Secretary Sharma of the Transport Ministry is tasked with ensuring road safety, overseeing physical infrastructure and transport, and coordinating efforts across education, health, home, law, federal affairs, and general administration ministries. This responsibility extends to provincial ministries, local levels, as well as various agencies, organisations, security agencies, non-governmental organisations, and related entities, each with their specific roles.

“As all the agencies need to be allocated responsibilities for various aspects of road safety, we have requested them to collaborate in formulating a distinct law. This should encompass the reduction of all types of accidents,” said Sharma.

The ministry believes that a dedicated law addressing road safety is crucial to mitigate severe road accidents in Nepal and to uphold the commitments made by the country on the international stage.

Nepal has committed to implementing the Stockholm Declaration through the Global Road Traffic Safety Conference in 2020, as per the United Nations Sustainable Development Goals. Nepal, which has incorporated sustainable development goals into its national development plan, has not yet commenced work aligned with these objectives.

Nevertheless, Nepal’s neighbouring countries are already addressing road safety through legal frameworks. Various states in India have enacted road safety laws, and the effectiveness of these laws is contributing to a 50 per cent reduction in road accidents.

In 1999, Bhutan also introduced a unified road safety and transport act. Pakistan, on the other hand, issued the National Highway Safety Ordinance-2000 to ensure road safety, distinct from its National Highway Authority Act (1991). Britain, Australia, America, New Zealand, and other countries have established separate road safety laws as well.

Road safety neglected

In Nepal, road safety has been consistently neglected due to the absence of dedicated legislation. Road safety expert Keshav Adhikari says that the government primarily focused on road construction, overlooks crucial aspects such as road safety and reinforcement. Consequently, roads are transforming into perilous pathways for both vehicles and passengers.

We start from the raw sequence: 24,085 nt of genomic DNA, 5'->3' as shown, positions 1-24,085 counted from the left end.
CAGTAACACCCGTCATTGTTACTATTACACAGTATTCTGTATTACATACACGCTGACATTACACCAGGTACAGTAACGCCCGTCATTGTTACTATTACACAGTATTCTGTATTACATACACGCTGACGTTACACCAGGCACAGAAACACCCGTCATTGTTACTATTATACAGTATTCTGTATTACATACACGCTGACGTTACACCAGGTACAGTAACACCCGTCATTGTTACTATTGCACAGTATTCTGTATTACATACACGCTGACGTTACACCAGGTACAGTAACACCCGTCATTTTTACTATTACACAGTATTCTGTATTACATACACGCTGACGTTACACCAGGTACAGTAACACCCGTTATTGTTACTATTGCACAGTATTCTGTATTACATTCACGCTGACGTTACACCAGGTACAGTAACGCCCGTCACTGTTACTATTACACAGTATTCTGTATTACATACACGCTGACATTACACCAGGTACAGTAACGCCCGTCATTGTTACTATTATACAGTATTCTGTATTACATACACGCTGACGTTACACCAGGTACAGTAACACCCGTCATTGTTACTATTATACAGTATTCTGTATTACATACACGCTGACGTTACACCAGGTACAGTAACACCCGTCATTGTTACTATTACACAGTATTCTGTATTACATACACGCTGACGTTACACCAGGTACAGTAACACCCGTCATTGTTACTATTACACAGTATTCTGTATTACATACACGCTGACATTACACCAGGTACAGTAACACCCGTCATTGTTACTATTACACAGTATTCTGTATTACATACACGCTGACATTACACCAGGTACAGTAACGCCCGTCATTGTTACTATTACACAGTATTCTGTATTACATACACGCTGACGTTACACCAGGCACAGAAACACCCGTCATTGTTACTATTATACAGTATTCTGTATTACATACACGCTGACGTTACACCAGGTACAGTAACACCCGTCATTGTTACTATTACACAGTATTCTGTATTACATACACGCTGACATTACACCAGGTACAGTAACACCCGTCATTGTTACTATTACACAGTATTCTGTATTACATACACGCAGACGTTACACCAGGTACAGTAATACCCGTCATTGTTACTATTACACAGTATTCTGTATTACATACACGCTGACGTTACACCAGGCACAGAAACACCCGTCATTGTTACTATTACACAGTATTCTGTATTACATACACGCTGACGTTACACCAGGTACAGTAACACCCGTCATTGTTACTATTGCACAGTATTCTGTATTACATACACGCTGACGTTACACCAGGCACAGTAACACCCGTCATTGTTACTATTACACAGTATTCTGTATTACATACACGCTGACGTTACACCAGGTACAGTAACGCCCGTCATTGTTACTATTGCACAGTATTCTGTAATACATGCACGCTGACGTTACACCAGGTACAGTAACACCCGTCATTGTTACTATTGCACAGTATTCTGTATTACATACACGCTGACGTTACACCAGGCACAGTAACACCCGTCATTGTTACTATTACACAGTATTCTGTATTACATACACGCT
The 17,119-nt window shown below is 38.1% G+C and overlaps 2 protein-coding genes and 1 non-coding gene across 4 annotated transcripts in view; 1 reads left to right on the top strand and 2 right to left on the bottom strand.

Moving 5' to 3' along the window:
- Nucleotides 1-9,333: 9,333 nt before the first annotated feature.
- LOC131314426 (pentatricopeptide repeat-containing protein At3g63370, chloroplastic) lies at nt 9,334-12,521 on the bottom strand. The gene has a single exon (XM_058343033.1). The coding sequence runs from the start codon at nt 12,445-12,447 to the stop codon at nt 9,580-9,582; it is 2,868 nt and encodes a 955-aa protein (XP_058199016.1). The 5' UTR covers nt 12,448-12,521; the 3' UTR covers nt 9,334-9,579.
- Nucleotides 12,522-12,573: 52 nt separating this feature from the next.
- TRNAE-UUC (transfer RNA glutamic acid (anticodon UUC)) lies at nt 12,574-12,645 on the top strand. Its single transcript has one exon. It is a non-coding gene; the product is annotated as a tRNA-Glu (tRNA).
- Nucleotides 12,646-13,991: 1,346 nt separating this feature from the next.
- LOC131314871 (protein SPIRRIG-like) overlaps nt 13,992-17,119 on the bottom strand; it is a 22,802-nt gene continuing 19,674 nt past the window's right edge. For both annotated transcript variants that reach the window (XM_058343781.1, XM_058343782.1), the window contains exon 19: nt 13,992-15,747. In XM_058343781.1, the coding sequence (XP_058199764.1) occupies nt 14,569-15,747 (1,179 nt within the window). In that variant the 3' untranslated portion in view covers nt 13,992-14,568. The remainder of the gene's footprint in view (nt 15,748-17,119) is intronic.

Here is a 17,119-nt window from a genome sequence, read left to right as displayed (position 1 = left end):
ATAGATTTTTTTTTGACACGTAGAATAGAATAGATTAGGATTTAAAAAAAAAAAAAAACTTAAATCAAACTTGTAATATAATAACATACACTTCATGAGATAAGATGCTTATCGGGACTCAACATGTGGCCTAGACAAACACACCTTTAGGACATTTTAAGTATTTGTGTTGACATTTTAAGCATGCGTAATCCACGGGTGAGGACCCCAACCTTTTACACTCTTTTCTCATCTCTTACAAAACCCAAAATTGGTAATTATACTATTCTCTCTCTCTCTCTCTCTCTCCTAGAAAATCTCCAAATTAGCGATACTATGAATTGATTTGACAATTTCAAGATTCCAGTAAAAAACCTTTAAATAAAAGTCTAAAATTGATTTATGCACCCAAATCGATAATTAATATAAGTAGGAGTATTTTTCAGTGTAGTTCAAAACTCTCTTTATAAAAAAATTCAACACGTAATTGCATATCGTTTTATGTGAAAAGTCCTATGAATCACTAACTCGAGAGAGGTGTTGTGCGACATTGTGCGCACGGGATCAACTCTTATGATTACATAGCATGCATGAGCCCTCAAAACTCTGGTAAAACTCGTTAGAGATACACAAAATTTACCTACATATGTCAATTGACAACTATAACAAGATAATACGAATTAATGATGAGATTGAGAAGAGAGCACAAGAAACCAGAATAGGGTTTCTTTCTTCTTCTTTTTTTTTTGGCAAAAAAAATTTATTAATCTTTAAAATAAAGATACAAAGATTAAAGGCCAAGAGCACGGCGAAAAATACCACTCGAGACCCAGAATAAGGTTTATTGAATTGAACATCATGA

“There is a lack of interest in formulating policies and laws aimed at mitigating financial losses resulting from accidents,” says Adhikari.

He further points out that safety is not a governmental priority, as expanding the road network is perceived to yield more political benefits than implementing additional structures to enhance road safety.

“When I worked as an expert in the Transport Ministry for over a year, I realised that promoting road safety is not a government priority,” he says. “Annually, more people die due to road accidents than those who die in natural disasters, but the government has not given it much attention.”

Even though the prime minister, ministers, and MPs keep asserting that roads have been constructed, no one seems to be addressing the critical issues of road safety and quality.

Saroj Sitaula, General Secretary of the Federation of Nepalese National Transport Entrepreneurs (FNNTE), says that the government must be attentive as accidents are on the rise due to various technical and human factors, including road infrastructure.

“Many accidents can be mitigated by improving road conditions, installing barriers on the sides, putting up informational boards, and ensuring scientific and practical road markings,” he says. “We need to formulate a plan and progress accordingly.”

Sitaula argues that the government should establish policies to create mechanisms for emergency rescue, treatment, and rehabilitation after an accident occurs. He emphasises the importance of enhancing road infrastructure, conducting a scientific examination of the technical condition of vehicles, and ensuring compliance with the law by drivers, passengers, and regulators. He says that blaming drivers and transport entrepreneurs for accidents is inadequate, and the government must fulfil its responsibilities.

Roads are unsafe

Nepal currently boasts a road network spanning approximately 100,000 km, with the majority consisting of dirt and gravel roads. Among the more than 22,000 kilometres of national and subsidiary highways, numerous sections remain unpaved.

Despite the government’s substantial investment in road construction and expansion, minimal efforts are allocated to ensuring road safety.

Recently, all three levels of government have accelerated the widening of roads, incorporating asphalt and slopes. However, it appears that issues concerning road quality and safety are escalating at a faster pace. Roads that have been neglected in the guise of maintenance have become a nightmare for the public.

Infrastructure expert Suryaraj Acharya notes that these problems arise due to the tendency to construct roads only after they have sustained damage, without considering potential issues during the initial construction phase.